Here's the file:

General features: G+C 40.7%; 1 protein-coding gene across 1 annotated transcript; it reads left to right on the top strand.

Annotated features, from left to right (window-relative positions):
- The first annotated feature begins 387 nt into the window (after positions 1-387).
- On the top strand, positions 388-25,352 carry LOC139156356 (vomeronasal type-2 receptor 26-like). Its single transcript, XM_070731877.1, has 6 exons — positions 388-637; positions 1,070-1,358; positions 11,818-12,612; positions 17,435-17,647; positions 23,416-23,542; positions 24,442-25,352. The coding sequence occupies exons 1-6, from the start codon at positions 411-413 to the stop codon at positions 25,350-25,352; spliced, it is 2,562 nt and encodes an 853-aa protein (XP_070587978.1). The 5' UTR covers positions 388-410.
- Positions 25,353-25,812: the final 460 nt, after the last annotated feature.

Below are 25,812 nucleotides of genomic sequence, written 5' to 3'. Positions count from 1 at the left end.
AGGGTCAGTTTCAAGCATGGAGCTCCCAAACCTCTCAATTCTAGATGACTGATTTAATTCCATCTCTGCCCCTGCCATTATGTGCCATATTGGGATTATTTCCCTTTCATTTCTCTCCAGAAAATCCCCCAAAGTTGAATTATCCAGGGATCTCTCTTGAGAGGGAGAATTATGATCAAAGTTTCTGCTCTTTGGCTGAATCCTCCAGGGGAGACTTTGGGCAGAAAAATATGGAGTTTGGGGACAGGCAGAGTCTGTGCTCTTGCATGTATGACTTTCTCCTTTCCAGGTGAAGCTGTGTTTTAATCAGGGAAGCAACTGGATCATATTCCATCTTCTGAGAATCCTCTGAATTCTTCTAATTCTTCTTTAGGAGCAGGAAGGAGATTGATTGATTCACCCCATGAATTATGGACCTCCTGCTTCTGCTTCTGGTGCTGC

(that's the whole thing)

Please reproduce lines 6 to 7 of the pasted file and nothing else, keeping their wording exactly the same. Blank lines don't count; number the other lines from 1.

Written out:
Below are 25,812 nucleotides of genomic sequence, written 5' to 3'. Positions count from 1 at the left end.
AGGGTCAGTTTCAAGCATGGAGCTCCCAAACCTCTCAATTCTAGATGACTGATTTAATTCCATCTCTGCCCCTGCCATTATGTGCCATATTGGGATTATTTCCCTTTCATTTCTCTCCAGAAAATCCCCCAAAGTTGAATTATCCAGGGATCTCTCTTGAGAGGGAGAATTATGATCAAAGTTTCTGCTCTTTGGCTGAATCCTCCAGGGGAGACTTTGGGCAGAAAAATATGGAGTTTGGGGACAGGCAGAGTCTGTGCTCTTGCATGTATGACTTTCTCCTTTCCAGGTGAAGCTGTGTTTTAATCAGGGAAGCAACTGGATCATATTCCATCTTCTGAGAATCCTCTGAATTCTTCTAATTCTTCTTTAGGAGCAGGAAGGAGATTGATTGATTCACCCCATGAATTATGGACCTCCTGCTTCTGCTTCTGGTGCTGC